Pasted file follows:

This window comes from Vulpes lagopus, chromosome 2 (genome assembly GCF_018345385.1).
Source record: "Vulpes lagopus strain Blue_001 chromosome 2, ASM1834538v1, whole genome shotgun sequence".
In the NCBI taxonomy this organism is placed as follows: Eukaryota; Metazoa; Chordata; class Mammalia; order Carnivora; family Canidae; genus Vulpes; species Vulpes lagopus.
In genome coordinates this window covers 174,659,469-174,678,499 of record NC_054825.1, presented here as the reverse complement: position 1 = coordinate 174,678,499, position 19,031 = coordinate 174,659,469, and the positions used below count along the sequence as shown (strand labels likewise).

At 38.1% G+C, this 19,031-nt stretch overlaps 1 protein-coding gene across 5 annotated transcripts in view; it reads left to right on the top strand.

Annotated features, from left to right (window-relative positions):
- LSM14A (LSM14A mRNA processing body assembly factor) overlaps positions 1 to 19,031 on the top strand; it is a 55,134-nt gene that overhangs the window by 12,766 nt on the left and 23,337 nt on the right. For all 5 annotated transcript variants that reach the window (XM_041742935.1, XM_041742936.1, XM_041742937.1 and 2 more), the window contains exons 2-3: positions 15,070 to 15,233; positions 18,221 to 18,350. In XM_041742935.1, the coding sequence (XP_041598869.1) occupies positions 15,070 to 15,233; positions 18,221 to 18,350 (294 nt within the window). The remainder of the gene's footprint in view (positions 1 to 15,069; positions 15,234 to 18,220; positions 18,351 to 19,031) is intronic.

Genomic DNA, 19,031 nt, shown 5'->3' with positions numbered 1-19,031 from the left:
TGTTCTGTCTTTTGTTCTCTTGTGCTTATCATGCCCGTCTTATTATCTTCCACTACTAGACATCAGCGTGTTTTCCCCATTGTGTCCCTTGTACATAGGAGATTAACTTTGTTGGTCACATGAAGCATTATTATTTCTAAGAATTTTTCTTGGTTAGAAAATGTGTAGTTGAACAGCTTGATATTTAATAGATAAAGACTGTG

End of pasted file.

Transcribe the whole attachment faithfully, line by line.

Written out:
This window comes from Vulpes lagopus, chromosome 2 (genome assembly GCF_018345385.1).
Source record: "Vulpes lagopus strain Blue_001 chromosome 2, ASM1834538v1, whole genome shotgun sequence".
In the NCBI taxonomy this organism is placed as follows: Eukaryota; Metazoa; Chordata; class Mammalia; order Carnivora; family Canidae; genus Vulpes; species Vulpes lagopus.
In genome coordinates this window covers 174,659,469-174,678,499 of record NC_054825.1, presented here as the reverse complement: position 1 = coordinate 174,678,499, position 19,031 = coordinate 174,659,469, and the positions used below count along the sequence as shown (strand labels likewise).

At 38.1% G+C, this 19,031-nt stretch overlaps 1 protein-coding gene across 5 annotated transcripts in view; it reads left to right on the top strand.

Annotated features, from left to right (window-relative positions):
- LSM14A (LSM14A mRNA processing body assembly factor) overlaps positions 1 to 19,031 on the top strand; it is a 55,134-nt gene that overhangs the window by 12,766 nt on the left and 23,337 nt on the right. For all 5 annotated transcript variants that reach the window (XM_041742935.1, XM_041742936.1, XM_041742937.1 and 2 more), the window contains exons 2-3: positions 15,070 to 15,233; positions 18,221 to 18,350. In XM_041742935.1, the coding sequence (XP_041598869.1) occupies positions 15,070 to 15,233; positions 18,221 to 18,350 (294 nt within the window). The remainder of the gene's footprint in view (positions 1 to 15,069; positions 15,234 to 18,220; positions 18,351 to 19,031) is intronic.

Genomic DNA, 19,031 nt, shown 5'->3' with positions numbered 1-19,031 from the left:
TGTTCTGTCTTTTGTTCTCTTGTGCTTATCATGCCCGTCTTATTATCTTCCACTACTAGACATCAGCGTGTTTTCCCCATTGTGTCCCTTGTACATAGGAGATTAACTTTGTTGGTCACATGAAGCATTATTATTTCTAAGAATTTTTCTTGGTTAGAAAATGTGTAGTTGAACAGCTTGATATTTAATAGATAAAGACTGTG